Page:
reopening the bay area

Outdoor Dining OK in Santa Clara County; New Health Order to Go Into Effect Monday

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After days of confusion, California has approved Santa Clara County’s variance application, which allows for outdoor dining to continue and the county’s new health order to take effect next week, the county announced Tuesday.

The health order announced last week will allow for more activities and businesses, such as hair and nail salons, and limited gatherings, to reopen or resume Monday, July 13.

The Santa Clara County Public Health Department worked closely with the state over the weekend after the California Department of Alcoholic Beverage Control gave notices to cease outdoor dining to restaurants in Morgan Hill, Gilroy and San Jose.

The notices left many city and county officials confused because they thought outdoor dining was allowed. The county Public Health Department submitted the variance application Monday night.

"The state's rapid response will save thousands of jobs and hundreds of businesses at risk of permanently closing during this unprecedented health and economic crisis," San Jose Mayor Sam Liccardo said in a news release. "This variance will allow more families to support themselves while businesses comply with strict safety guidelines -- saving livelihoods and lives."

The new health order switches from a phase-reopening plan to a risk-reduction plan that is intended to stay enacted for the following months.

"Getting a variance granted does not mean the virus is getting better ... as a matter of fact it's doing much worse," Santa Clara County Executive Jeff Smith said. "The reason we are applying for a variance has to do with the fact that we realize the success of dealing with this virus on the long term really depends on individual responsibility, not based on sectors of business that are opened." 

The new order allows businesses to reopen if they can adhere to strict and consistent guidelines. The first guideline requires businesses to fill out the new version of the social distancing protocol through the county's online web portal before July 13.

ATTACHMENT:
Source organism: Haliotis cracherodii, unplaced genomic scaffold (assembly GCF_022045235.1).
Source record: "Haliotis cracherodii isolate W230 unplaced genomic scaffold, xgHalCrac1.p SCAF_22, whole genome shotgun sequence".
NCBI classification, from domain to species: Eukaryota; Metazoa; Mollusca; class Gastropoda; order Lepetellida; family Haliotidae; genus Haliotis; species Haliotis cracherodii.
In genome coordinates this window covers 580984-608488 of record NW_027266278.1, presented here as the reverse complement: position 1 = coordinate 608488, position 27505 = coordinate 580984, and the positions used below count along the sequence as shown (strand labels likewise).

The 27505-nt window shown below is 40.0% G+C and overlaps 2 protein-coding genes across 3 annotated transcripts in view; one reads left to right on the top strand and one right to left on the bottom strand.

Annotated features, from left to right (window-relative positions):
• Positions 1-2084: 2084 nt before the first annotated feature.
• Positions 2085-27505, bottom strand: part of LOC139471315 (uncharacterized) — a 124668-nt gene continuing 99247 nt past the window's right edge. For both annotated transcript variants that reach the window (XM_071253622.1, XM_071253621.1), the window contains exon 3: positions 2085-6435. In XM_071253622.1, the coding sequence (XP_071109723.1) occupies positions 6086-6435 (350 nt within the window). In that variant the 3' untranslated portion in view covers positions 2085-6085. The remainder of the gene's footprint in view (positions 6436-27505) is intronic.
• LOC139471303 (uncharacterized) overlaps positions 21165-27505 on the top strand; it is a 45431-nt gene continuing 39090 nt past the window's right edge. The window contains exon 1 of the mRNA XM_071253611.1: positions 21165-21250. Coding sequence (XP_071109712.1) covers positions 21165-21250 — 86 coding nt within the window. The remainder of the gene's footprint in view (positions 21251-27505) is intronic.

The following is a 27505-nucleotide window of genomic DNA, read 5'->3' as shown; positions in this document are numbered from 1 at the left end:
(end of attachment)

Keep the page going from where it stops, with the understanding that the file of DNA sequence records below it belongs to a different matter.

The plan also sets capacity limits require that there is no more than one worker for every 250 gross square feet of the facility and one customer for every 150 square feet of space open to the public.

The new order also requires employers to report COVID-19 positive cases at work sites to the Public Health Department, allowing the county to do case investigation and contact tracing quicker. Employers are also encouraged to maximize telework when they can. 

"What we are seeing now is that our cases are rising more dramatically than they have even last week," county Public Health Officer Dr. Sara Cody said. "So, this new order does not mean 'we're open, let's get back to our lives.' What this new order means is we need to do our lives differently, to conduct ourselves differently."

Cody pointed out that over the weekend, Santa Clara County saw about 450 cases in two days. The county currently has more case numbers in July than it did in April. The difference now, Cody said, is that the county has a lot more infrastructure to support a surge in cases. 

Moving forward, the guiding principles for the new health order are as follows: outdoors is safer than indoors, more physical distance is safer than less physical distance, fewer and briefer contacts are safer than longer contacts, and face coverings should be worn consistently.

The county's Public Health Department will soon release mandatory health directives for specific activities and business sectors including personal services like hair and nail salons, athletic and religious gatherings, gyms and fitness centers, public transit, construction, hotels/motels, food facilities, agriculture and children's activities.

Coronavirus cases in the county continued to rise Tuesday. The county reported 70 new cases, bringing the county’s total to 5,478 — the second highest case total among the Bay Area’s nine counties.

“These trends are quite concerning, and make it clear that all members of the community must strictly follow all social distancing requirements and protocols and consistently utilize face coverings,” the county said in a statement.

Until the new health order is enacted on July 13, the regulations from the current health order issued on June 5 will remain in place.

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